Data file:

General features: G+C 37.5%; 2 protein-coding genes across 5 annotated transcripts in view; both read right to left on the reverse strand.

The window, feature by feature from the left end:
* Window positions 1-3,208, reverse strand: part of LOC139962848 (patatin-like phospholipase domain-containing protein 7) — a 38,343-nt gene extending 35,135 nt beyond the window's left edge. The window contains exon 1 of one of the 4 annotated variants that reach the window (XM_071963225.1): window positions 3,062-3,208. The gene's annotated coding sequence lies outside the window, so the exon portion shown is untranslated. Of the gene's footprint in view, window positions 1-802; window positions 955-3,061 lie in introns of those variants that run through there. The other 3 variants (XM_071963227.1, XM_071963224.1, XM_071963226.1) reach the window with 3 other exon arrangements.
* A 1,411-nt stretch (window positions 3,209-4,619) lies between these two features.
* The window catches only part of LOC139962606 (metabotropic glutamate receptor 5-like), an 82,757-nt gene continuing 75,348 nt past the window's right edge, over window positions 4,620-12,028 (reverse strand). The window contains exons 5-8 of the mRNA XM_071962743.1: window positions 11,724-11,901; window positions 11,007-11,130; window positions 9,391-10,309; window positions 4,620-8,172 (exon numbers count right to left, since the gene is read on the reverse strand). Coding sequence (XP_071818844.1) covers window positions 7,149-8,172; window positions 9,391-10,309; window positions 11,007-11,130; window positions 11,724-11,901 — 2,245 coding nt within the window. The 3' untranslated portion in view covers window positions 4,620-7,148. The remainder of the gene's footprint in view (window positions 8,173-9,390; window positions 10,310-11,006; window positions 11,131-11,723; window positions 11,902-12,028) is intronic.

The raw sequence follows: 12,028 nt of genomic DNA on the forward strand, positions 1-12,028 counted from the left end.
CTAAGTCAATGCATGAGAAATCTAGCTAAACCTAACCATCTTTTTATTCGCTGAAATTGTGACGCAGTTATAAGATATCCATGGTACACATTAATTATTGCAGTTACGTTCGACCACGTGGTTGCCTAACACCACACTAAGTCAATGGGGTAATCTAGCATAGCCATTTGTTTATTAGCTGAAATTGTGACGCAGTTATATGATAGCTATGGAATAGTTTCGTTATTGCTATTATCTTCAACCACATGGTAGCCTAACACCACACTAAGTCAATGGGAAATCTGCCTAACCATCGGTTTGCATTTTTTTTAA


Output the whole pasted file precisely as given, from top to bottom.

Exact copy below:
General features: G+C 37.5%; 2 protein-coding genes across 5 annotated transcripts in view; both read right to left on the reverse strand.

The window, feature by feature from the left end:
* Window positions 1-3,208, reverse strand: part of LOC139962848 (patatin-like phospholipase domain-containing protein 7) — a 38,343-nt gene extending 35,135 nt beyond the window's left edge. The window contains exon 1 of one of the 4 annotated variants that reach the window (XM_071963225.1): window positions 3,062-3,208. The gene's annotated coding sequence lies outside the window, so the exon portion shown is untranslated. Of the gene's footprint in view, window positions 1-802; window positions 955-3,061 lie in introns of those variants that run through there. The other 3 variants (XM_071963227.1, XM_071963224.1, XM_071963226.1) reach the window with 3 other exon arrangements.
* A 1,411-nt stretch (window positions 3,209-4,619) lies between these two features.
* The window catches only part of LOC139962606 (metabotropic glutamate receptor 5-like), an 82,757-nt gene continuing 75,348 nt past the window's right edge, over window positions 4,620-12,028 (reverse strand). The window contains exons 5-8 of the mRNA XM_071962743.1: window positions 11,724-11,901; window positions 11,007-11,130; window positions 9,391-10,309; window positions 4,620-8,172 (exon numbers count right to left, since the gene is read on the reverse strand). Coding sequence (XP_071818844.1) covers window positions 7,149-8,172; window positions 9,391-10,309; window positions 11,007-11,130; window positions 11,724-11,901 — 2,245 coding nt within the window. The 3' untranslated portion in view covers window positions 4,620-7,148. The remainder of the gene's footprint in view (window positions 8,173-9,390; window positions 10,310-11,006; window positions 11,131-11,723; window positions 11,902-12,028) is intronic.

The raw sequence follows: 12,028 nt of genomic DNA on the forward strand, positions 1-12,028 counted from the left end.
CTAAGTCAATGCATGAGAAATCTAGCTAAACCTAACCATCTTTTTATTCGCTGAAATTGTGACGCAGTTATAAGATATCCATGGTACACATTAATTATTGCAGTTACGTTCGACCACGTGGTTGCCTAACACCACACTAAGTCAATGGGGTAATCTAGCATAGCCATTTGTTTATTAGCTGAAATTGTGACGCAGTTATATGATAGCTATGGAATAGTTTCGTTATTGCTATTATCTTCAACCACATGGTAGCCTAACACCACACTAAGTCAATGGGAAATCTGCCTAACCATCGGTTTGCATTTTTTTTAA